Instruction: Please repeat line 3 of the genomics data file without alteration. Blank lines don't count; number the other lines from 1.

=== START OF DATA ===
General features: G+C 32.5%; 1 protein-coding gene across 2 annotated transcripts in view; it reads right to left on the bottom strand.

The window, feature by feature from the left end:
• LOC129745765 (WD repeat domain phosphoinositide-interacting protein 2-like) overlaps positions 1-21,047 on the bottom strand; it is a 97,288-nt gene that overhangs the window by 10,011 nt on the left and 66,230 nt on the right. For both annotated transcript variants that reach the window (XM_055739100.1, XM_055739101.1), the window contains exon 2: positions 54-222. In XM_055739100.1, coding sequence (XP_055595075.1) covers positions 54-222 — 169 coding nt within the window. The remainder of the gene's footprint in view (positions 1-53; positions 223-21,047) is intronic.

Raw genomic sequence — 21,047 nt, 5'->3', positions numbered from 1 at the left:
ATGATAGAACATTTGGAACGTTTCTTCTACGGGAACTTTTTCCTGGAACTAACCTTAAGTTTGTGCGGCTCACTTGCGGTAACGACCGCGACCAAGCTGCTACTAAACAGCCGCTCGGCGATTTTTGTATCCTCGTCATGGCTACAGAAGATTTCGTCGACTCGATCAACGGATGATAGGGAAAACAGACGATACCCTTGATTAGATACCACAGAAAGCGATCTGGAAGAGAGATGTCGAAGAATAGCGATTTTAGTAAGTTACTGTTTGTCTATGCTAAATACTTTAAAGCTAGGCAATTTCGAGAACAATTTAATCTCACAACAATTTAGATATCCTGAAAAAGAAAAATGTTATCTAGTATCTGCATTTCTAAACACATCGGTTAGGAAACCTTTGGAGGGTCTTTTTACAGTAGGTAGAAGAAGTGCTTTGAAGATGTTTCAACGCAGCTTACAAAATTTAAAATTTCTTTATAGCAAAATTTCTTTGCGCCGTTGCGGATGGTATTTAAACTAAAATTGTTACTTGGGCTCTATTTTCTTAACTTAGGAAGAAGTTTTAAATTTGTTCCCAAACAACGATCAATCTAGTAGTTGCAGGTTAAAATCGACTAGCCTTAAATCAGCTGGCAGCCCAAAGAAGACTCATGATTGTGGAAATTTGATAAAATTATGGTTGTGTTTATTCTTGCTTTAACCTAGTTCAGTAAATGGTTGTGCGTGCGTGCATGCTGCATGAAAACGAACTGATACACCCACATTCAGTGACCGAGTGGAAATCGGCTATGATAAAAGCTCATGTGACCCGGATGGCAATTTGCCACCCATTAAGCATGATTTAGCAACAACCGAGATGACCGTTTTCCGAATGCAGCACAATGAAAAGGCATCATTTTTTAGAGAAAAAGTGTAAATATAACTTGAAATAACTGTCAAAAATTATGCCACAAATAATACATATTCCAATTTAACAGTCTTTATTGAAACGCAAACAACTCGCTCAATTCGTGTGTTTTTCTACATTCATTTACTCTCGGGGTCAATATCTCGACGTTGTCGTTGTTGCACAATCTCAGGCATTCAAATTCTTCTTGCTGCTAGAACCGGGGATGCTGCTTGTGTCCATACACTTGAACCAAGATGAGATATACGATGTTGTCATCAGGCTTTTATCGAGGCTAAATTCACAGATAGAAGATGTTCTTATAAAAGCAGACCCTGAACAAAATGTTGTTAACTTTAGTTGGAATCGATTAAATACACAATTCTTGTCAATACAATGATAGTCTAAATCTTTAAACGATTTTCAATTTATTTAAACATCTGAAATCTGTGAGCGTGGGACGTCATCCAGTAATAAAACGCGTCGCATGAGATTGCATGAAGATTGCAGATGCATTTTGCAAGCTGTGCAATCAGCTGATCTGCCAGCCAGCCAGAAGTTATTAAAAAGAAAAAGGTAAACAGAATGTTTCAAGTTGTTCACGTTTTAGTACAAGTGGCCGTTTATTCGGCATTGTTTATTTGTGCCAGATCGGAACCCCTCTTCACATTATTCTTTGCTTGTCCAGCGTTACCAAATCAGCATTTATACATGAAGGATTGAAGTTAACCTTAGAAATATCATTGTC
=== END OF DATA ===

• LOC129745765 (WD repeat domain phosphoinositide-interacting protein 2-like) overlaps positions 1-21,047 on the bottom strand; it is a 97,288-nt gene that overhangs the window by 10,011 nt on the left and 66,230 nt on the right. For both annotated transcript variants that reach the window (XM_055739100.1, XM_055739101.1), the window contains exon 2: positions 54-222. In XM_055739100.1, coding sequence (XP_055595075.1) covers positions 54-222 — 169 coding nt within the window. The remainder of the gene's footprint in view (positions 1-53; positions 223-21,047) is intronic.